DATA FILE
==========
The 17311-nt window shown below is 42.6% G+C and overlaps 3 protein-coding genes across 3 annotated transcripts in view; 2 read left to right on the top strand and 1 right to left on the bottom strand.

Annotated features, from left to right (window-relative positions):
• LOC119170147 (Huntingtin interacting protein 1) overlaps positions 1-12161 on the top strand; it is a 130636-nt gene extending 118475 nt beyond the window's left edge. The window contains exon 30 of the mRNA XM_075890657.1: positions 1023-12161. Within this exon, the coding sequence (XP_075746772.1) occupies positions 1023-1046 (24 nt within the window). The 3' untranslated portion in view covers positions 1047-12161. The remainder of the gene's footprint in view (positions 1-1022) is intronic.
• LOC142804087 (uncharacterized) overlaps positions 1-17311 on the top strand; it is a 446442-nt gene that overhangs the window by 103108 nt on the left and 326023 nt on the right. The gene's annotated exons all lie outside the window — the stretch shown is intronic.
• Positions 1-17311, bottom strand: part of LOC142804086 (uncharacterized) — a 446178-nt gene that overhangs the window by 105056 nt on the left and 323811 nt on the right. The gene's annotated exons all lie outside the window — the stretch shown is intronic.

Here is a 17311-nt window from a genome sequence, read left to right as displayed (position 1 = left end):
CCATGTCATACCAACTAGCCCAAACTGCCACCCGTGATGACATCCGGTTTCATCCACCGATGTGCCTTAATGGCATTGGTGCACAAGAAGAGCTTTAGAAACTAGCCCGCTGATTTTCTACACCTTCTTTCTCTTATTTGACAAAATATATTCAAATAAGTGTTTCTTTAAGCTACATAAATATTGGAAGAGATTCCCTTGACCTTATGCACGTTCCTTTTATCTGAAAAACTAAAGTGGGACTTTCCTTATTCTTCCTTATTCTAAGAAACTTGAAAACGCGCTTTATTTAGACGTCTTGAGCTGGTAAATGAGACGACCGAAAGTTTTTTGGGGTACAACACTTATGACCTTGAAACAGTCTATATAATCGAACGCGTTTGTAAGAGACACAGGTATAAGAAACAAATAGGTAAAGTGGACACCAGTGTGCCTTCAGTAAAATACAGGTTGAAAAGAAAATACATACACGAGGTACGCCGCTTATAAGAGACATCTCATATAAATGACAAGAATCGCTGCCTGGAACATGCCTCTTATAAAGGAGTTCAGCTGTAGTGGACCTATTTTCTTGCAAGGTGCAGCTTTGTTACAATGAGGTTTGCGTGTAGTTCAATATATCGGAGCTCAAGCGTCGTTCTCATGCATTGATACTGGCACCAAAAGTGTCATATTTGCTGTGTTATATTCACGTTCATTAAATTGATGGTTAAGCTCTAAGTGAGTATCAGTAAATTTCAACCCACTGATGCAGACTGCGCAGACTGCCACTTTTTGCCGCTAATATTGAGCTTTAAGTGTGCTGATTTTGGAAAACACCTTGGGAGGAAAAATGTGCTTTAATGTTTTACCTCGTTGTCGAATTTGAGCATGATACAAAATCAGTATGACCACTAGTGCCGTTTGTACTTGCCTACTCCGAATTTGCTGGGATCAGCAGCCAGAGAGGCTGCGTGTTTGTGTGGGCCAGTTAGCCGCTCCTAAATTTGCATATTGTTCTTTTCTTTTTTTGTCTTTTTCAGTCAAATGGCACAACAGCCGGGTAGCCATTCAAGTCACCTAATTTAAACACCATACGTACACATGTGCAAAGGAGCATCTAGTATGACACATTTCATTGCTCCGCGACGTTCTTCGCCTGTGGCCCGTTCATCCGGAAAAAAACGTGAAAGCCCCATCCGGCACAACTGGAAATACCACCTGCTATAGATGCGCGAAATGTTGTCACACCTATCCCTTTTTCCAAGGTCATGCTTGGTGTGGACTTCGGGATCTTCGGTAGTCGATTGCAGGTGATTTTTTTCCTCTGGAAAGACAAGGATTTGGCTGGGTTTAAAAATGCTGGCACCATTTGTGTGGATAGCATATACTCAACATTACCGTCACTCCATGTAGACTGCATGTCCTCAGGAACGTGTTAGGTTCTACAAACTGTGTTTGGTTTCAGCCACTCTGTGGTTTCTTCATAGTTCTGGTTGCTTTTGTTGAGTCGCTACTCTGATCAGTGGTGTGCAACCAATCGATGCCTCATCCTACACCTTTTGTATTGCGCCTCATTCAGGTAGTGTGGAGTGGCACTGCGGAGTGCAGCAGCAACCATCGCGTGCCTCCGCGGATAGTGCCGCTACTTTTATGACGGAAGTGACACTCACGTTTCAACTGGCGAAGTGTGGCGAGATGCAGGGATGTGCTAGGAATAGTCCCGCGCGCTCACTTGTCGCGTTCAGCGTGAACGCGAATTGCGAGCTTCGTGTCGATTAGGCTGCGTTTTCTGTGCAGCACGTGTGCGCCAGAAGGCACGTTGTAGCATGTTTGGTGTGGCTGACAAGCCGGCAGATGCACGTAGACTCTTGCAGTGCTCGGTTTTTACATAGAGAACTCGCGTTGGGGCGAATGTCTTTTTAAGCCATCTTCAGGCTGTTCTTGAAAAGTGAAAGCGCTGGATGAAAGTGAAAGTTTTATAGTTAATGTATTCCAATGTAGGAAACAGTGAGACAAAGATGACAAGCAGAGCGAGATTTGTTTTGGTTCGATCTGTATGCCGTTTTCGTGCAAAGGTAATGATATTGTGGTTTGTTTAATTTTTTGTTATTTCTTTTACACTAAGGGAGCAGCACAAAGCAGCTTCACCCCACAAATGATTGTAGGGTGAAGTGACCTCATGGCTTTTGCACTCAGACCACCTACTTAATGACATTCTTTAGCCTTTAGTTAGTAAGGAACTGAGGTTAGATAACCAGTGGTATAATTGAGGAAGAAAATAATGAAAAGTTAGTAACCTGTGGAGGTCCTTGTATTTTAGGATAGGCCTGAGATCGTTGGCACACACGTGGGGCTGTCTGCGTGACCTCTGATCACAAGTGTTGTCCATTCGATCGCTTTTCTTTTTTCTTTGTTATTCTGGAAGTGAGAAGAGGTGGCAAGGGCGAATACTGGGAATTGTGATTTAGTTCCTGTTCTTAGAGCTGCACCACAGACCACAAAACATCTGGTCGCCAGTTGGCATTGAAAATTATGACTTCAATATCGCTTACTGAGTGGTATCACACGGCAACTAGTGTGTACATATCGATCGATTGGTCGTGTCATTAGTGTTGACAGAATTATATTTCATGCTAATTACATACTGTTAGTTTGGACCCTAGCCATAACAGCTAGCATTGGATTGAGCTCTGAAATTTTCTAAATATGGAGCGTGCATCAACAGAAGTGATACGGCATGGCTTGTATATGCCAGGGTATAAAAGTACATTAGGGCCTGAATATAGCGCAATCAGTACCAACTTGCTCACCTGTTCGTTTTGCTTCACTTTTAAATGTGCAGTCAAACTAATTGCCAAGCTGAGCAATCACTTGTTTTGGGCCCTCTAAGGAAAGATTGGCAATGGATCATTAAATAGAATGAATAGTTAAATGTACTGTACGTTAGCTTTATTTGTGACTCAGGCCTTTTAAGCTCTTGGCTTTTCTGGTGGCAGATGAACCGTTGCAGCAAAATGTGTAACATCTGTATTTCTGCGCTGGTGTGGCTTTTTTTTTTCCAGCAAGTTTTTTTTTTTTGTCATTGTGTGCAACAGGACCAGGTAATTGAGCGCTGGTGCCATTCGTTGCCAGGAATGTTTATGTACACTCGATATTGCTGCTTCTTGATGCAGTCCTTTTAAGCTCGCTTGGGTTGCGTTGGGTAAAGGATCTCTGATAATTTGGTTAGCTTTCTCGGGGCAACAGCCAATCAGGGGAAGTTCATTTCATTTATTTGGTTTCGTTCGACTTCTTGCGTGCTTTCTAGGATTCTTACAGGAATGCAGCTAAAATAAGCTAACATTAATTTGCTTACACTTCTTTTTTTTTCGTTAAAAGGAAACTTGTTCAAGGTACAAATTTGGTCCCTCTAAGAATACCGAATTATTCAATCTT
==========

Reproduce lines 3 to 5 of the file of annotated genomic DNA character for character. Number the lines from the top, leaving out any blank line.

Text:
• LOC119170147 (Huntingtin interacting protein 1) overlaps positions 1-12161 on the top strand; it is a 130636-nt gene extending 118475 nt beyond the window's left edge. The window contains exon 30 of the mRNA XM_075890657.1: positions 1023-12161. Within this exon, the coding sequence (XP_075746772.1) occupies positions 1023-1046 (24 nt within the window). The 3' untranslated portion in view covers positions 1047-12161. The remainder of the gene's footprint in view (positions 1-1022) is intronic.
• LOC142804087 (uncharacterized) overlaps positions 1-17311 on the top strand; it is a 446442-nt gene that overhangs the window by 103108 nt on the left and 326023 nt on the right. The gene's annotated exons all lie outside the window — the stretch shown is intronic.
• Positions 1-17311, bottom strand: part of LOC142804086 (uncharacterized) — a 446178-nt gene that overhangs the window by 105056 nt on the left and 323811 nt on the right. The gene's annotated exons all lie outside the window — the stretch shown is intronic.